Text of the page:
"We need to up the pressure on companies to make the change to introduce robust animal welfare, climate or biodiversity criteria that will reduce investment into factory farms and invest more in humane and sustainable foods."
The other day, I had a similar feeling to watching a horror movie — the sort where you’re yelling at the TV that there’s danger behind, but they seem to carry on, looking in the wrong direction. Only this was a very real prospect — I was reading the latest Intergovernmental Panel on Climate Change (IPCC) report on climate change.
We should know how close we are to danger — just look at all the countries that have been going up in flames or flooding over the summer. This report adds more weight to the stark warning of the urgent need to curb runaway greenhouse gas emissions to avoid the worst effects of the climate crisis. And this isn’t just something that we need to set targets for and plan to do within the next decade — it needs to be done now.
Sustainable food production
Our broken food system is a major driving force fuelling this crisis. Global meat production is five times higher than it was fifty years ago, and food production has fundamentally changed to prioritise quantity over quality. Our society has become addicted to cheap meat, but this comes with a price tag on the environment.
The agricultural sector, especially livestock, plays a lead role. Farmed animals produce methane and manure. But also, to raise the hundreds of billions of animals per year, huge amounts of resources are needed. For example, CO2 absorbing forests are cleared away for grazing. Fertiliser is needed to replenish the nutrient depleted soil to grow crops. And electricity is needed to light bulbs and keep the climate controlled in the vast barren sheds the animals are kept in.
Emissions from the production, processing, and transport of animal feed for factory farmed animals account for just under half of all agriculture emissions — over a tenth of the global total. Within that, the fertilisation of feed crops and moving manure accounts for about half of this. The trajectory is also concerning, as emissions from agriculture could increase by almost 60% by 2050.
Methane, a gas produced by cows, is known to be an issue, and the IPCC states that it is a particularly potent greenhouse gas. This builds a case to shift to other animal products such as pork, chicken or fish — seen as more ‘sustainable’ by this merit. But If you look at the big picture, factory farming plays a key part in the climate crisis overall, and this isn’t limited to just methane from cattle. In fact, the scale and growth rate of the emissions from factory farmed poultry and pigs is higher.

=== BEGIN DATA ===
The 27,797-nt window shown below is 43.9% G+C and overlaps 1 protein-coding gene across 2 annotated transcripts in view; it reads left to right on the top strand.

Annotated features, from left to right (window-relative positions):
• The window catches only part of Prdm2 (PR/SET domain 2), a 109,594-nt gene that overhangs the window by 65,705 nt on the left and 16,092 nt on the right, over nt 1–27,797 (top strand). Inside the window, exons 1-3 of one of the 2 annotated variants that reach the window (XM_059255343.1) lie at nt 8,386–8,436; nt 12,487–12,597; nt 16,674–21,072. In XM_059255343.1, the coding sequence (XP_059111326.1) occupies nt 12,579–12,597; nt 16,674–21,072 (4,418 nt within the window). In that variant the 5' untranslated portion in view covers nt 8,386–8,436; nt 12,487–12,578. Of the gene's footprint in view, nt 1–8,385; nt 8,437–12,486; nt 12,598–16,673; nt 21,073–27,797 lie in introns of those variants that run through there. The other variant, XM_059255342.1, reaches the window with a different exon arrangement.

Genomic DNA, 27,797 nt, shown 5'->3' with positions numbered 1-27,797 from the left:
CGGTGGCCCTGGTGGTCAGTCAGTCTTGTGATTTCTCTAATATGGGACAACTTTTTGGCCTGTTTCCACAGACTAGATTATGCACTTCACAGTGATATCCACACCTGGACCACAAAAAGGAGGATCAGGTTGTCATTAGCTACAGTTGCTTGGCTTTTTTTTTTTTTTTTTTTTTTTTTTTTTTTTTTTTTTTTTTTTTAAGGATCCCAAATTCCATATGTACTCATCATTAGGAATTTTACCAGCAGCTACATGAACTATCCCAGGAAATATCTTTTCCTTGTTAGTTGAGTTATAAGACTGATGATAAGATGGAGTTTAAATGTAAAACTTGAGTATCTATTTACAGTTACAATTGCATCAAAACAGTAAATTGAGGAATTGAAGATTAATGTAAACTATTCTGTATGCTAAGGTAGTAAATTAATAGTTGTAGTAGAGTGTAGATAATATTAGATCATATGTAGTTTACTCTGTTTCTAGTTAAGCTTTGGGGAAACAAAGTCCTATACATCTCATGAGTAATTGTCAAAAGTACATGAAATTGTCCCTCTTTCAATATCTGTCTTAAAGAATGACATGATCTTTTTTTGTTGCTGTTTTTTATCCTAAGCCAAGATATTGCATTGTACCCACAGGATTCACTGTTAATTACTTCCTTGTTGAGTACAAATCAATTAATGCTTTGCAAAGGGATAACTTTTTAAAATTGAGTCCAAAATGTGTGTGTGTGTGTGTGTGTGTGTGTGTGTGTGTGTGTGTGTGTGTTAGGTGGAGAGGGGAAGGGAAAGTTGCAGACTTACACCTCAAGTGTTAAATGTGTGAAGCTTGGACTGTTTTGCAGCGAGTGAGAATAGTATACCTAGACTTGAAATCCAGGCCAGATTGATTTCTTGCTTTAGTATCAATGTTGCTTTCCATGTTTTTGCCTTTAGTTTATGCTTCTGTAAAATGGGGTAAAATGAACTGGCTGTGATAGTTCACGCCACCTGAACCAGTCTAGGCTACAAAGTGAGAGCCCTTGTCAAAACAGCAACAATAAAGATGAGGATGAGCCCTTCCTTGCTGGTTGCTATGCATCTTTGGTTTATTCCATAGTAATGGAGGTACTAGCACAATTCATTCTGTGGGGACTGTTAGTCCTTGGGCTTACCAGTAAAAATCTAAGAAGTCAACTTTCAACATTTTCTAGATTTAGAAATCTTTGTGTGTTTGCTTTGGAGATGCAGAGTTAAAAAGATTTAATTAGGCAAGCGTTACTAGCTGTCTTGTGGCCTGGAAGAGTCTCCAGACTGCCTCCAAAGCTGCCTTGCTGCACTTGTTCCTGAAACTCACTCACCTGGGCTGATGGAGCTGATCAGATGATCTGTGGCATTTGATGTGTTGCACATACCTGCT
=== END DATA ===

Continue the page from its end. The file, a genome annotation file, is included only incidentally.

Ultimately, factory farming has no place in a transition to a climate-neutral economy. We need to bring emissions from agriculture down, and the only viable way to do this is to reduce our consumption of animal products.
When you compare plant-based products, particularly soy, to pork and chicken — the latter produce around 25 times more greenhouse gas emissions. One study even shows that ‘global calorie availability could be increased by as much as 70% by shifting crops away from animal feed and biofuels to human consumption’. It’s clear that transitioning to predominantly plant-based diets could be an efficient way of achieving global food security.
As we see the mercury on our thermometers gradually rise around the world, there is a knock-on effect with resources required to raise animals also getting higher. Crops will need more water, fertiliser, and the sheds used to house farmed animals will need more energy to maintain consistent temperatures.
There’s also a wider environmental and animal impact. When forests are cut down to be used for farmland — this also contributes to biodiversity loss and harms wildlife. Land is being snapped up for crops to feed animals, destined to end up on plates. So, while we know that billions of animals suffer immense cruelty in factory farms — it’s also coming at the expense of wild animals too.
Factory farming animal cruelty
It quite simply doesn’t need to be this way. We need a humane and sustainable food system — for the benefit of people, planet and animals. This means — no more factory farms being built; more of us taking up plant-based diets; and, for existing animal farms to transition towards higher-welfare practices. But this is no small feat and will require a step-change across multiple sectors, including the public and private.
We need to up the pressure on companies to make the change to introduce robust animal welfare, climate or biodiversity criteria that will reduce investment into factory farms and invest more in humane and sustainable foods.
We all have a role too as individuals. Eat fewer animal products, chose humane and sustainable foods, and keep on demanding a better life for farmed animals. Now is the time to come together to overhaul the current global food system and end the cruelty that is factory farming. We have no choice — our future depends on it.
Head of Campaign — Animals in Farming.
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